- Tim Keown, ESPN Senior Writer
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There's a chance someone put Nyjer Morgan up to all of this. As weird as he's been the past two weeks, it wouldn't be at all surprising to discover Morgan signed on for a reality show and the production company's been secretly filming the pilot over the past 10 days. Either that or the Nationals' brass decided the team needed to find a way to remain "SportsCenter" worthy in its post-Strasburg state.
If so, well played.
Because something has to explain this.
As far as meltdowns go, Morgan's had some serious hangtime and some serious consequences. Bodies battered in his wake, carotids popping all over the country, normally rational middle-aged men like Jim Riggleman and Edwin Rodriguez pointing fingers at each other in the universal language of love.
Morgan's really cutting a swath through the Nats' late-season schedule. Talk about finishing strong -- bashing catchers left and right, throwing baseballs at fans, charging the mound. It's like he's auditioning for "Expendables II." And after Wednesday night's main event, complete with a postfight, raised-hands walk-off that would have made Floyd Mayweather proud, what could he possibly do for an encore?
Oh, yeah, that's right: He appealed the seven-game suspension he got for clocking a Philly fan with a ball. That appeal will be heard Sept. 10. (To be fair, the fan was cool with it, but fans don't always know what's best for them.) Maybe Nyjer should have gone with the reality-show excuse, offer Bud Selig a recurring role. Whatever he tried didn't work; his seven games became 15 today when the league tacked on another eight for his week of destruction tour.
The commissioner's office says it reviewed Morgan's behavior incident-by-incident, rather than lumping it all together, which might explain why he didn't get the punishment he deserved: a suspension that ends his season. It seems clear he's just getting warmed up, and it's frightening to think what might happen over the next month. He's already had at least two incidents with fans. What kind of treatment do you think he's going to get in visiting ballparks now?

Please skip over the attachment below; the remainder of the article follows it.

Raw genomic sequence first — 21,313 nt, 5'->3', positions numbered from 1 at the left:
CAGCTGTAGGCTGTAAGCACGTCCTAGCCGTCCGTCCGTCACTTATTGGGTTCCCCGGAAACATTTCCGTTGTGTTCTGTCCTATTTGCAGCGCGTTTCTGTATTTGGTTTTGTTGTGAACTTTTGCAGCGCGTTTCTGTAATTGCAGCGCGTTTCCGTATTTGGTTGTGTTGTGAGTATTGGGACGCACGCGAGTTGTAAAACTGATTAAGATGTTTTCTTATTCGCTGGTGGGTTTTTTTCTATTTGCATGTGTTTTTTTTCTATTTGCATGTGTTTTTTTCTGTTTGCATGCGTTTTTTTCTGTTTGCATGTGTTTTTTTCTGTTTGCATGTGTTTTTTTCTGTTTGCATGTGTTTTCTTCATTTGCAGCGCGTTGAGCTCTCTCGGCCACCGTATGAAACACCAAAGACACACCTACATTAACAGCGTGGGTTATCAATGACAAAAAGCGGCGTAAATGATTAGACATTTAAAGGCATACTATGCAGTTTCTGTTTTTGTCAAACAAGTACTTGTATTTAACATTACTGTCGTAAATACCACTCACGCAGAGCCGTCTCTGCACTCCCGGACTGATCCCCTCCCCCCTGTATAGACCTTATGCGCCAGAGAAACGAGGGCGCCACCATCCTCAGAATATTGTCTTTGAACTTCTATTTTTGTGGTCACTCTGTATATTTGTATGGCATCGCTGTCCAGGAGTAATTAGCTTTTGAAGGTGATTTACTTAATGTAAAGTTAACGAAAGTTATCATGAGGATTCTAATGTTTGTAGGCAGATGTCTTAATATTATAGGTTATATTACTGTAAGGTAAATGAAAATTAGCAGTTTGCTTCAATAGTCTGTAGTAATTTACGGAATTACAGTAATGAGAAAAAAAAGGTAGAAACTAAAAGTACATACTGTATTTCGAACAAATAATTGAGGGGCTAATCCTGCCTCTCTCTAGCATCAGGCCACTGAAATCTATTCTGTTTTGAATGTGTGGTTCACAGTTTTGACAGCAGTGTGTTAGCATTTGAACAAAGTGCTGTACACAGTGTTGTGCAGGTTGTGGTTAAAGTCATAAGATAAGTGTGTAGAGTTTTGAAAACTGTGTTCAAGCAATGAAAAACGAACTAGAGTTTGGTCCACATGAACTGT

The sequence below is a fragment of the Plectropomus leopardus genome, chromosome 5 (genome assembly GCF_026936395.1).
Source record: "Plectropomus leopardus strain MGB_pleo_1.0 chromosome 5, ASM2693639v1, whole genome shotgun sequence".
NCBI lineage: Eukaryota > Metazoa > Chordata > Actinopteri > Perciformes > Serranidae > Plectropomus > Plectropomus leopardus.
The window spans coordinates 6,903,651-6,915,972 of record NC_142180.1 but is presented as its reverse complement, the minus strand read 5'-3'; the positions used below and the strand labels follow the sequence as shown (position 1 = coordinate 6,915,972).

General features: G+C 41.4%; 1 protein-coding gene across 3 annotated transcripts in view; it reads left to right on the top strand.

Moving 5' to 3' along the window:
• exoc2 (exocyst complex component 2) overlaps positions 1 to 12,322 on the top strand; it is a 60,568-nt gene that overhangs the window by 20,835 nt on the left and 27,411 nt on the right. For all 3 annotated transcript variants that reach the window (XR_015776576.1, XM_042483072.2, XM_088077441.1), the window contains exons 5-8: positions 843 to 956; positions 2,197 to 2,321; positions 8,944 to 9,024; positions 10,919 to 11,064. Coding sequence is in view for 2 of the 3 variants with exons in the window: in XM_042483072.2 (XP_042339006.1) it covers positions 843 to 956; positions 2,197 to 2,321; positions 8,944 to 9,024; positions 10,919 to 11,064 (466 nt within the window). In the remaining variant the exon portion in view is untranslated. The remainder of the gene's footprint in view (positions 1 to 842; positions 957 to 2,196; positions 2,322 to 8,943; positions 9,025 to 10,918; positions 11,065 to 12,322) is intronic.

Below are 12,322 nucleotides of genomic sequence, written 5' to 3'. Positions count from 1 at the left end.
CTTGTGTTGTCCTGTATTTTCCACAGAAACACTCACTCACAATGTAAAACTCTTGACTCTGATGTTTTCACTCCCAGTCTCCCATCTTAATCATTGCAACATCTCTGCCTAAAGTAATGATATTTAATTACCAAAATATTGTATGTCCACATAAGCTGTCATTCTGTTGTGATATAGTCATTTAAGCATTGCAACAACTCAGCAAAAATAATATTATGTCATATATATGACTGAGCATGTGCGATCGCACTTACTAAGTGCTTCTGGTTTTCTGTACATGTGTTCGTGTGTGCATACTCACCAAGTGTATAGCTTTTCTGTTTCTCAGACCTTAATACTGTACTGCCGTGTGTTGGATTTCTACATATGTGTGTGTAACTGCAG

And at this point, it's hard to imagine Riggleman would argue with such drastic punishment. He has to be tired of apologizing and defending; it reached the coin-flip stage on Wednesday.
Riggleman's confusion is understandable. The ancillary issue arising from Morgan's behavior is the mysterious nature of baseball's unwritten rules. When can you steal? When do you throw at a guy? When is it acceptable to charge the mound?
It's hard to count the number of ways Morgan violated The Code. He bashed into Cardinals catcher Bryan Anderson without regard for the play -- or the plate, for that matter. That was a violation on multiple grounds: cheap shot, disrespecting the game, intent to injure a defenseless player. He drilled Marlins catcher Brett Hayes and separated his shoulder, which was another three-count violation (at least).
If you're dismissive of baseball, you'll use the opportunity to mock The Code and remind everyone that real men play football, where they can just hit the guy across from them if they have a problem with him. It's true: Baseball opens itself up to criticism with some of this stuff.
Especially this time.
The Marlins threw at Morgan the second time because he stole second and third with his team behind 11 runs. Baseball is the only sport in which opponents decide the validity of strategy. Up 11, I get. But down? If it's bad baseball, so what? He's doing you a favor. Let his manager take it up with him. But throwing at him because of it? The Marlins -- Wes Helms was the most vocal -- need to stop being Morgan's Tom Emanski and play their own game.
Besides, just be honest. Helms should have just admitted it -- Morgan ticked everybody off, and the Marlins felt he needed to be stopped. So they went about trying to stop it and used the stolen bases as an excuse.
Most of the time The Code is straightforward. When it's fueled by rage, damaged pride and testosterone, it changes with the circumstances, which is one of the reasons it retains its air of mystery.
Morgan apparently didn't catch Selig and his henchmen on a day when the circumstances of The Code worked in his favor. Maybe there's still time. He can always appeal the new suspension. If you see Nyjer walking into Bud's Park Avenue office followed by a director and two producers, you'll know he stands a fighting chance. Without that, he's on his own.
And right now that's not the best place to be.